Some people say a trade war is a necessary evil to get a point across as a nation. Others may think that a trade war is an unnecessary attempt at a show of strength that hurts a country more than helps it. Regardless of what your view on trade wars are, the fact remains that it does change the worth of a currency on the trade floor. The U.S. has been involved in quite a few trade wars in the past from the Banana Wars to the Boston Tea Party, and many more. The trade war with China won’t be all that different in the fact that we will more than likely see some fluctuations in the USD. So, whether you’ve traded your fair share of trade wars like Shawn Lucas or this is your first, here are some things that could cause a change in the Dollar.
One of the most direct to trading results that come about from a trade war is devaluation of the nations currency. To offset the effects of the trade war and for the country to take less of a hit, you will see that sometimes, a country will devalue their own currency to minimize the risk to them. In July 2018, when tariffs were being talked about on both sides of the trade war, the Peoples' Bank of China set the exchange rate of the USD/CNY to 6.7671, an almost 1% drop in the Yuan. Shortly after that drop, a tweet from U.S. President Trump had to do with an over 1% fall in the U.S. dollar Index, a measurement of the USD in comparison to multiple currencies to gauge its overall value.
Another direct result of trade wars comes in the implementation of tariffs. A tariff, for those unfamiliar, is a tax on an import. So, if a 5% tariff is placed on all Chinese goods, when China sells, say a car, to the U.S. which would normally cost $10,000, the tariff changes that price to $10,500. This is done to make those foreign goods less appealing to the consumers in the nation and ultimately drive down sales and profits from the opposing country. Depending on the item that the tariff was placed on, domestic manufacturers may increase their prices slightly to make more profits since competition is reduced or it could make what the cheapest option was more expensive rising the cost people have to pay regardless. In either of those cases, this can cause inflation to increase or household expenditures increase faster than income and negatively impact households.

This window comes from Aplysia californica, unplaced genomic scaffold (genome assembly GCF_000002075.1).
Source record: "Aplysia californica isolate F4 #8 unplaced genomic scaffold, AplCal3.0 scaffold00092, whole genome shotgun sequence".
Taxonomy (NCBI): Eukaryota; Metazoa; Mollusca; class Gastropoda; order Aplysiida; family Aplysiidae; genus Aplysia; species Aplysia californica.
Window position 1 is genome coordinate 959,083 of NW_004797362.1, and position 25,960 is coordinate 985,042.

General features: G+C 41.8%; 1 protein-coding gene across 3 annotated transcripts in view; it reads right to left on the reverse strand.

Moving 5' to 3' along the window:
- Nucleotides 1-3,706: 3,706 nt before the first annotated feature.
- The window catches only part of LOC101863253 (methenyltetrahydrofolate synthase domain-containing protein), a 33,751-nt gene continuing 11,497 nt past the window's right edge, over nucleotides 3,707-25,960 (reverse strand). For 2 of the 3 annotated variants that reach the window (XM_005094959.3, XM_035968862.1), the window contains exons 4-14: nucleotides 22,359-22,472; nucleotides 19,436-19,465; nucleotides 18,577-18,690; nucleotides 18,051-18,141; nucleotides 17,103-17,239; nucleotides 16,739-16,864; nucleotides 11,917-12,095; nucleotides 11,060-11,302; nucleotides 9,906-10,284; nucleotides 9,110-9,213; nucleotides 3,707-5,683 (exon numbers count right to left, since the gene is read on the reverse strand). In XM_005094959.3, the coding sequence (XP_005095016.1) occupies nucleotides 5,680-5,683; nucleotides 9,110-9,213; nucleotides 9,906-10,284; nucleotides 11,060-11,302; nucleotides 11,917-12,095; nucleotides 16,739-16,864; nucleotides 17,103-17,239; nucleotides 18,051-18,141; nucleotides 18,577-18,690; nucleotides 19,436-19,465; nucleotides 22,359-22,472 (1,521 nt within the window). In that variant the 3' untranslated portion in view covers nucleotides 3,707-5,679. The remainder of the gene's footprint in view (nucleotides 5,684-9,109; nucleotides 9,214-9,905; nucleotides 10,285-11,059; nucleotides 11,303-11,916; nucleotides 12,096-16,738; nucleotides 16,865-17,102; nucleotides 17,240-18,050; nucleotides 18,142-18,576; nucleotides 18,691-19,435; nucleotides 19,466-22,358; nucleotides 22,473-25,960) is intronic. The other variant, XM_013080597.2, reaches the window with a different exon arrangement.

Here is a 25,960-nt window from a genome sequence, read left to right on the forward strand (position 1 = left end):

As for U.S. exporters, with the U.S. implementing a tariff, China will come back with one, or what is currently happening with soy, halt imports all together. This results in exports to the U.S.’s largest trade partner drastically decreasing which can cause a sharp decline in sales by U.S. corporations and in terms of farmers, an excess of goods that can spoil and cause huge losses. In a previous YouTube live, you can see Shawn Lucas discussing tariffs, while in terms of the BREXIT negotiations, the information is still applicable. Watch it here. The outcome from this will ultimately be who caves first and who holds out longest trying to profit.
No matter what you think should or shouldn’t happen with the trade war, it has begun. At this point, as a consumer, you may see prices change and as traders, you will see the USD fluctuate. Depending on the course of the trade war will change when what fluctuations happen. All we can really do as traders is sit back and analyze the markets, have good stop losses, and wait to try and profit off of what is going on.